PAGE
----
Wooden casks for spirit maturation
Wood plays a significant role in ageing and maturing of spirits including wine and sherry. No wonder 60% to 80% of the total flavour in a whisk(e)y whether scotch or bourbon, aged rum or tequila is uniquely credited to the oak in which it matures. Once the fermented wash is distilled, it is the decision of the master distiller to decide whether the new make spirit has to be matured and aged and which oak flavours to develop and try to attain.
Maturation and ageing of spirit is carried out in oak wood casks. There are different types of oak wood used to make casks. From more than 500 species of oak wood, the species ‘Quercus Alba’ (American White Oak), ‘Quercus Robur’ (European Strong Oak) and ‘Quercus Petraea’ (European Strong Rocky Oak) are most common and to some extent, Oregon Garryana, Mangolian Oak, Japanese Mizunara & ‘Quercus ilex’ also known as Holm Oak.
The species ‘Quercus Alba’ or the American Oak have straighter trunks and tighter grains. These are richer in vanillin and hence impart vanilla notes. These have also high lactones which impart coconut notes to their first fill spirits. The cask made out of this species of oak are generally of 200 litres and is essentially used to mature and age whisk(e)y. Further, ‘Quercus Lobota’ which is the botanical name to California white oak and ‘Quercus Garryana’ the Oregon white oak is also used to some extent in maturing American whiskies.
The species ‘Quercus Robur’ is a strong oak and widely grown in France, Poland, UK and other regions of Europe. The casks made from this species of oak is mostly used to mature brandy and fortified wines. ‘Quercus Petraea’ is another species of European oak and used in maturing cognac and wines. The spirits and wines evoke coconut notes coming out of lactones present in the oak. These species are used to make oak casks ranging anywhere between 30 to 300 litres.
‘Quercus Magnolia’ is another species of oak wood which is softer and comes with lots of knots which does not make it easy for the coopers to make casks in the cooperage. However, the wood is rich in lactones and vanillin.
Akin to ‘Quercus Magnolia’ comes the Mizunara Oak which carries the botanical name ‘Quercus Crispula’ which is used in Japan to mature some of their whiskies.
French Oak or the Limousin oak, on the other hand, is robust and normally covers species ‘Quercus Robur’ and ‘Quercus Petraea’. These oaks are not straighter but impart good lactones and aromatic congeners good for brandy. French Oak is mostly used to make casks of 300 litres known as Barrique.
‘Quercus ilex’ or the Holm oak is an evergreen oak tree native to the Mediterranean region and the barrels made from this species of oak are used to mature tequila and wine.
The wooden casks made from different species of oak are made at the cooperage by the coopers. The process involved in the making of wooden casks starts from sourcing of oak, seasoning of oak, shaping of the cask by using staves, toasting & charring etc. Different sizes of casks are made depending upon the demand for such casks. The process involves harvesting of tall oak trees and then seasoning them by drying for six to eight months or more. Subsequently, the seasoned wood is cut into staves and shaped into a bulging cylinder and bound together by metal hoops in the cooperage. The head and bottom of the cask are flat and each is secured into the staves by a grove. No glue, paraffin, or nails are used in making barrels.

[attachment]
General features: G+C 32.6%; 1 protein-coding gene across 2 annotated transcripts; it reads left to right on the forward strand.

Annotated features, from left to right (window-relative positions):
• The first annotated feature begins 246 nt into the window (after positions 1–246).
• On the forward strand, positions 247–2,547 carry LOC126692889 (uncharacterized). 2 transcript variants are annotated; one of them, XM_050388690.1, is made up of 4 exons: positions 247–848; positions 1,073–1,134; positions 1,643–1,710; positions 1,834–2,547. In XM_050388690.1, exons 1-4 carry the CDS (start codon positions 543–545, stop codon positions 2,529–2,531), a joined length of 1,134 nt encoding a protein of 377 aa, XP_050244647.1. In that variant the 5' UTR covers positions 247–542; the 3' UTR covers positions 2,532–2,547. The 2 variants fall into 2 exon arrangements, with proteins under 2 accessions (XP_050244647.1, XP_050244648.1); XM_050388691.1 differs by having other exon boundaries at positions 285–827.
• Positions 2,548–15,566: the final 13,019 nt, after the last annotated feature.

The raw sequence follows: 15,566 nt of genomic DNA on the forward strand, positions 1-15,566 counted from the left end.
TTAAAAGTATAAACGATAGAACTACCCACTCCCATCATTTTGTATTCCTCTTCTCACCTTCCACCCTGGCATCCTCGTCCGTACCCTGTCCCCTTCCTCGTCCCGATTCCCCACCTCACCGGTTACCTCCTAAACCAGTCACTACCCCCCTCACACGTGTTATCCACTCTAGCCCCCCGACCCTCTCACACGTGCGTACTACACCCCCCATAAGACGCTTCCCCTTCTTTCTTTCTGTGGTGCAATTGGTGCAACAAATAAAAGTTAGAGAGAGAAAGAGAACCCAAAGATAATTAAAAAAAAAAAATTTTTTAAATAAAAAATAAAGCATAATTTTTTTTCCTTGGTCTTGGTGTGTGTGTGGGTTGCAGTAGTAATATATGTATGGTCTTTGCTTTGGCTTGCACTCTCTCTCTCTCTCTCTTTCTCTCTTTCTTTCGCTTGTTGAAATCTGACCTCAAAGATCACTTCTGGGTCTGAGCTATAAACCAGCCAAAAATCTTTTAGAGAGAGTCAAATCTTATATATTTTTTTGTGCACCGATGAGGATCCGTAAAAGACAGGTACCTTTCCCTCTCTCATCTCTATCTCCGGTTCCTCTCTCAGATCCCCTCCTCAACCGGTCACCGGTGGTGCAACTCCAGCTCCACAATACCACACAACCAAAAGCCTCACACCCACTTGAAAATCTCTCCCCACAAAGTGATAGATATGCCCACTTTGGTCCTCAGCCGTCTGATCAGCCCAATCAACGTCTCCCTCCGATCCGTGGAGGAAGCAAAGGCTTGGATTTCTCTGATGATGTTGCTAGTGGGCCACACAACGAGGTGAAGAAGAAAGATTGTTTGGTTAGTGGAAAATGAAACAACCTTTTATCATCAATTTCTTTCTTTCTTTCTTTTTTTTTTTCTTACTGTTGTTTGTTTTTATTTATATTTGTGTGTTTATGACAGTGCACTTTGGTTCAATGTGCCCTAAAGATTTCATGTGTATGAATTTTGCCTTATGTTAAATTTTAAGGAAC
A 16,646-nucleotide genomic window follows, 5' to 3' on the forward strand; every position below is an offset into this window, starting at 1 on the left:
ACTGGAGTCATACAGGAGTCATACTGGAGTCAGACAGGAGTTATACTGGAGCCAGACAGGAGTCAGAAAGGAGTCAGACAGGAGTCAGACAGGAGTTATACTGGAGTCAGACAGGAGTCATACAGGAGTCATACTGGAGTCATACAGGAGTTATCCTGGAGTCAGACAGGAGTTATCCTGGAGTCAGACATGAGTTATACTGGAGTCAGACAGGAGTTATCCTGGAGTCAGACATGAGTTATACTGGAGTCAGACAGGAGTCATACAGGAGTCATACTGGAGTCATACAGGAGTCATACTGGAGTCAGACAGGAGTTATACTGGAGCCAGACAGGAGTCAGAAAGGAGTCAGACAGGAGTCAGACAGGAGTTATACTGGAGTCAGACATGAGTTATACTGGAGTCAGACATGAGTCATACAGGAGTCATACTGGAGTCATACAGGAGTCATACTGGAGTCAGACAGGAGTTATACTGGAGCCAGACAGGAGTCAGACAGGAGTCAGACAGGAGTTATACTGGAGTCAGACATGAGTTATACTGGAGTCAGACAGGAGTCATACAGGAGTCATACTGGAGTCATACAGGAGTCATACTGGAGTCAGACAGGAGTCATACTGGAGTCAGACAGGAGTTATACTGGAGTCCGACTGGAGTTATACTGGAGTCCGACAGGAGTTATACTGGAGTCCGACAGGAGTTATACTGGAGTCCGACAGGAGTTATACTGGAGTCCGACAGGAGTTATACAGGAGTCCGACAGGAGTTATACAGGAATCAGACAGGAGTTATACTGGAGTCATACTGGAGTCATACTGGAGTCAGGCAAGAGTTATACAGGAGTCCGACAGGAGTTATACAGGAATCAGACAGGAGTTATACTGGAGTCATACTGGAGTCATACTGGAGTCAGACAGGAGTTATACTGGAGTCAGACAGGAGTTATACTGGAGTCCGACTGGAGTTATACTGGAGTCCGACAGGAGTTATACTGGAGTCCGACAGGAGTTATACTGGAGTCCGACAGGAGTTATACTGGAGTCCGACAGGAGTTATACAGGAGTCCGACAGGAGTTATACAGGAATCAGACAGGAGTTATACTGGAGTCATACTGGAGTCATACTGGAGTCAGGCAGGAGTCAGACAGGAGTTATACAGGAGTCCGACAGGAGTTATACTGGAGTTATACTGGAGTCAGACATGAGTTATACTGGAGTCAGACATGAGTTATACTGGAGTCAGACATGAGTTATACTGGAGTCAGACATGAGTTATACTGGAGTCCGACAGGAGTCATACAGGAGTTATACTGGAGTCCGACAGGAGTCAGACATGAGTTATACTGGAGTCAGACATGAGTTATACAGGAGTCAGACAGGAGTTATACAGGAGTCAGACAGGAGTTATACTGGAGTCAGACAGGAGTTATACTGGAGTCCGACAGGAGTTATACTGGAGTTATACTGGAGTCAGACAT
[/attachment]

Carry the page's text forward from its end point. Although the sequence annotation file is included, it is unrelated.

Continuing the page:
Down below is the list of some of the important casks and their capacity used for the maturation of spirits covering whisky, rum, tequila, brandy and wines including fortified wines namely sherry and Port wine.
A British Barrel has a capacity of 160 litres whereas the American Barrel has the capacity of 200 litres.
A Firkin cask is a quarter size of the British barrel and has a capacity of 40 litres and used to store ale, whereas, a Quarter cask is a quarter size of the American Barrel and has a capacity of 50 litres and Scotch and American whiskey normally use this cask to get the intense oak finish.
A Hogshead has a capacity of 250 litres to 300 litres and is used to mature Irish and Scotch whiskey as well as wine and beer.
A Barrique is a type of a cask which has a capacity of 300 litres and is popularly maturing French wine and Cognac.
A Puncheon has a capacity of 450 litres to 500 litres and is used to mature Rum and Sherry.
A Butt has a capacity of 500 litres and used to store Sherry.
A Port Pipe is a tall cask and wide and rounder with a capacity of 650 litres and essentially used to mature or store Port.
A Drum has a regular capacity of 650 litres and used to store Madeira.
A Tun is roughly having a capacity of 980 litres and generally used for fermentation of beer.